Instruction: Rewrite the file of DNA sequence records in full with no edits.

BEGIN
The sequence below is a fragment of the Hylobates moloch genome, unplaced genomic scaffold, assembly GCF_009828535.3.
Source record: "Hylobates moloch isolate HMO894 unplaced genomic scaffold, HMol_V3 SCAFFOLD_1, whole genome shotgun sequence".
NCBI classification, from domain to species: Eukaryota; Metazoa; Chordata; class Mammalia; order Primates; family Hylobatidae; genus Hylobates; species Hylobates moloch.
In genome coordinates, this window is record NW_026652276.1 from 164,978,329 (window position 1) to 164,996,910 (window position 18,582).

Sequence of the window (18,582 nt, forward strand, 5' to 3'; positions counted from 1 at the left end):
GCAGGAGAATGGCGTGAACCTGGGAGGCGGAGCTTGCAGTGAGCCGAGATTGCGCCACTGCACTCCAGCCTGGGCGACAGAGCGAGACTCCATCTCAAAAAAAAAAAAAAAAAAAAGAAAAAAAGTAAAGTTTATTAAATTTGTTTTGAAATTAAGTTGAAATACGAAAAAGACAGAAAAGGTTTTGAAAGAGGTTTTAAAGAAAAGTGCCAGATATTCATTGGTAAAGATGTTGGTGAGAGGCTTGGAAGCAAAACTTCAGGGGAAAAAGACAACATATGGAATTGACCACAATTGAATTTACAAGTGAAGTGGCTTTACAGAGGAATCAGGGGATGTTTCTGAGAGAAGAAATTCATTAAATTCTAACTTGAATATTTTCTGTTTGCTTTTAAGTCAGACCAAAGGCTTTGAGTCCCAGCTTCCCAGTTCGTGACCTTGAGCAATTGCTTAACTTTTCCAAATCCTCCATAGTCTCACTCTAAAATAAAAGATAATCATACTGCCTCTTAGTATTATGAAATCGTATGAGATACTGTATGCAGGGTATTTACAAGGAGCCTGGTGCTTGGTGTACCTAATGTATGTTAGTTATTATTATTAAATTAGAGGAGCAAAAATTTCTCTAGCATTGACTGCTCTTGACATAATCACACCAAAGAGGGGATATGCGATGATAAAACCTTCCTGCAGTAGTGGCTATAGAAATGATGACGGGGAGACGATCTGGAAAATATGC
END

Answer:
The sequence below is a fragment of the Hylobates moloch genome, unplaced genomic scaffold, assembly GCF_009828535.3.
Source record: "Hylobates moloch isolate HMO894 unplaced genomic scaffold, HMol_V3 SCAFFOLD_1, whole genome shotgun sequence".
NCBI classification, from domain to species: Eukaryota; Metazoa; Chordata; class Mammalia; order Primates; family Hylobatidae; genus Hylobates; species Hylobates moloch.
In genome coordinates, this window is record NW_026652276.1 from 164,978,329 (window position 1) to 164,996,910 (window position 18,582).

Sequence of the window (18,582 nt, forward strand, 5' to 3'; positions counted from 1 at the left end):
GCAGGAGAATGGCGTGAACCTGGGAGGCGGAGCTTGCAGTGAGCCGAGATTGCGCCACTGCACTCCAGCCTGGGCGACAGAGCGAGACTCCATCTCAAAAAAAAAAAAAAAAAAAAGAAAAAAAGTAAAGTTTATTAAATTTGTTTTGAAATTAAGTTGAAATACGAAAAAGACAGAAAAGGTTTTGAAAGAGGTTTTAAAGAAAAGTGCCAGATATTCATTGGTAAAGATGTTGGTGAGAGGCTTGGAAGCAAAACTTCAGGGGAAAAAGACAACATATGGAATTGACCACAATTGAATTTACAAGTGAAGTGGCTTTACAGAGGAATCAGGGGATGTTTCTGAGAGAAGAAATTCATTAAATTCTAACTTGAATATTTTCTGTTTGCTTTTAAGTCAGACCAAAGGCTTTGAGTCCCAGCTTCCCAGTTCGTGACCTTGAGCAATTGCTTAACTTTTCCAAATCCTCCATAGTCTCACTCTAAAATAAAAGATAATCATACTGCCTCTTAGTATTATGAAATCGTATGAGATACTGTATGCAGGGTATTTACAAGGAGCCTGGTGCTTGGTGTACCTAATGTATGTTAGTTATTATTATTAAATTAGAGGAGCAAAAATTTCTCTAGCATTGACTGCTCTTGACATAATCACACCAAAGAGGGGATATGCGATGATAAAACCTTCCTGCAGTAGTGGCTATAGAAATGATGACGGGGAGACGATCTGGAAAATATGC